''I don't have any overlaps with my
events, which is pretty rare, and it's best
for my recovery time,'' she said.
Coutts was named Australian swimmer
of the year last year, joining an illustrious
list of previous winners including Ian
Thorpe, Susie O'Neill and Grant Hackett.
And she justifiably carried the
Australian flag at the Commonwealth
Games closing ceremony.
But while she boasts an elevated status
in swimming's hierarchy, Coutts has
retained her modest demeanour.
''I still feel like I'm the same person,''
''Even though I won swimmer of the
year I don't feel special or anything.''
Coutts admits the extra attention she
receives from the public can be
overwhelming at times.
She now only works two days a week
at Belconnen Labor Club, and has
resumed working five days a fortnight at
When tending the cats, Coutts is able to
slip into welcome anonymity, temporarily
escaping the glare of public life.
After all, those adorable balls of fur
couldn't care less how many gold medals
''Working at the Labor Club I have a
lot of people approaching me, and talking
to me about swimming all the time,'' she
''I go to work to get away from
swimming and do something different to
take my mind off it.
''It's nice to work around the cats,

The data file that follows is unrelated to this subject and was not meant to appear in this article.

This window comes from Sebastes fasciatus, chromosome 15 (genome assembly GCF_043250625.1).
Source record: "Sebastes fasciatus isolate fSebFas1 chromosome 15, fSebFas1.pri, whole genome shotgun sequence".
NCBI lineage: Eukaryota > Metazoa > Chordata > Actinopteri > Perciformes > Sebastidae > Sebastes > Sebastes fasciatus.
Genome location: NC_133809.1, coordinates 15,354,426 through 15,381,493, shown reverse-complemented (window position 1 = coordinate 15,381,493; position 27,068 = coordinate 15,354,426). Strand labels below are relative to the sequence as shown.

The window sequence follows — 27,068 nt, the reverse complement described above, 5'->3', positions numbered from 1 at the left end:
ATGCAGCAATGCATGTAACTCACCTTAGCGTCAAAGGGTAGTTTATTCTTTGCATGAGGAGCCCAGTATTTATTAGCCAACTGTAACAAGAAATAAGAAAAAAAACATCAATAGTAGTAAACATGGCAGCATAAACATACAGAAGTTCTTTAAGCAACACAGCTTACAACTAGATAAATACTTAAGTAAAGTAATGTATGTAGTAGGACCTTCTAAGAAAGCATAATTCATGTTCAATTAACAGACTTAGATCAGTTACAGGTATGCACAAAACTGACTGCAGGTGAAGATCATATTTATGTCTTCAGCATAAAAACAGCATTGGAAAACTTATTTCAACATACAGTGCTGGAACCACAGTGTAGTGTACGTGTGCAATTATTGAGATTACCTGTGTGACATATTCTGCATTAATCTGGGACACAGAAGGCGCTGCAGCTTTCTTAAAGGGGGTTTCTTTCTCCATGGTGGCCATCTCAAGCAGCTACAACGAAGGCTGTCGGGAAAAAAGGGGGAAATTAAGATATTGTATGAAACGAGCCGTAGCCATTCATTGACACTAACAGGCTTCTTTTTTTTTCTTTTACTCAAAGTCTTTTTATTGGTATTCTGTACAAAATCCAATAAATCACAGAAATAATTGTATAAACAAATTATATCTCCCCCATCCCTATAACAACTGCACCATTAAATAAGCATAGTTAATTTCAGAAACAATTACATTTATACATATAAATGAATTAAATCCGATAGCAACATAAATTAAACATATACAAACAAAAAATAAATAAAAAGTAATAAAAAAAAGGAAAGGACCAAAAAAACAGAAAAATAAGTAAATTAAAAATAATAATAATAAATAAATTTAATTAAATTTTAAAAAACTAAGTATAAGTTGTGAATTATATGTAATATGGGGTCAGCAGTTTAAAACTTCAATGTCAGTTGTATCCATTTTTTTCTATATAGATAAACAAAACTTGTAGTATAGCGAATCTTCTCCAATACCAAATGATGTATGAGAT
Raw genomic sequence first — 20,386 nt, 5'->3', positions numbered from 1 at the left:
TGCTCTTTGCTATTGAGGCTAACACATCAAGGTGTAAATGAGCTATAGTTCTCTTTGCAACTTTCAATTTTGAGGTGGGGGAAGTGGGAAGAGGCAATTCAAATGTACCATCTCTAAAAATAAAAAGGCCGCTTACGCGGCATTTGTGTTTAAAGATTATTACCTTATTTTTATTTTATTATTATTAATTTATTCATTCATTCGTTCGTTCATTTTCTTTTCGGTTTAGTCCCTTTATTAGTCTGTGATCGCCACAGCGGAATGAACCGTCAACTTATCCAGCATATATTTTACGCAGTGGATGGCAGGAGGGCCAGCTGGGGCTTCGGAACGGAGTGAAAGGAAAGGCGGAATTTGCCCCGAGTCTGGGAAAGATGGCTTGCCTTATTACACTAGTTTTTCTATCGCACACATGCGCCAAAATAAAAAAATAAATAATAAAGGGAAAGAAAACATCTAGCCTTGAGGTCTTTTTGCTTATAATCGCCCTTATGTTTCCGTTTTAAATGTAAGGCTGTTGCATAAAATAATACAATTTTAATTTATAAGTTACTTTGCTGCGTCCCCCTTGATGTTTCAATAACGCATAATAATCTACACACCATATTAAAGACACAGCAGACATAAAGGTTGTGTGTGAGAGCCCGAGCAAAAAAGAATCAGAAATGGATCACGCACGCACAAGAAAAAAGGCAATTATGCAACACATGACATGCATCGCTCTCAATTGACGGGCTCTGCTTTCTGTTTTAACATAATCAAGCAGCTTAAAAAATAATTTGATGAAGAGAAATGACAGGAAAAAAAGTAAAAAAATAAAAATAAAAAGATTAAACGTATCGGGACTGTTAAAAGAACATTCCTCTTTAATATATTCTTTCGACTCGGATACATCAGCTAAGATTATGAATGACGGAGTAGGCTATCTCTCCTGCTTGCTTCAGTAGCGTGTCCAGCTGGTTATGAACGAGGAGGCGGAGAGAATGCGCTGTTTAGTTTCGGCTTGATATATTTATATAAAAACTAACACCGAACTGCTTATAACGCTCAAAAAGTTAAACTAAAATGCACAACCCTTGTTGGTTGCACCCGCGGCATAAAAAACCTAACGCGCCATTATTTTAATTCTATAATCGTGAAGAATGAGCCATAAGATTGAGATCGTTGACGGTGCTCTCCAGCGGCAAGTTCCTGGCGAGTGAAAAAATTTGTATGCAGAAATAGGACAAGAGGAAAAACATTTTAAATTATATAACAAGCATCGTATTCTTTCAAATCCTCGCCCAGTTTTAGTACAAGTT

because they don't talk.''
''The faster you want to go, the more
relaxed you need to be.''
That's another adage on the wall of
Hopefully those kittens will help
ensure she is revitalised, refreshed and
ready when London comes calling.
The pages within Women's Words of Wisdom, Power and Passion
are filled with stunning photos and personal anecdotes from
Australia's most respected and adored women. Released to
coincide with the 100th anniversary of International Women's Day,
the book is a celebration of influential women in fashion, business,
sports, politics, media and everyday life. Through their insight, valor
and compassion come some of life's most important lessons. To be
launched by the Governor General Ms Quentin Bryce, and with a
foreward by Olivia Newton John, this book is poised to become the
ultimate guide to living a balanced life as an Australian woman.
DETAILS: Women's Words of Wisdom, Power and Passion.
By Karen Phillips. KP Media. 208pp. $34.95.
What words of encouragement would you give to
other women regarding their life ambitions?
Listen to your intuition, trust in your abilities and love yourself just
the way you are -- you are totally unique and incredible in your
own right . . . trust in that. You create your life in every moment.
-- Miranda Kerr
If you could encourage women to do something
for themselves, what would it be?
Always believe you are an equal and that you can have equal
aspirations to men.
-- Julia Gillard
Any advice for women to live their best life?
Be true to yourself -- which is sometimes harder than it sounds.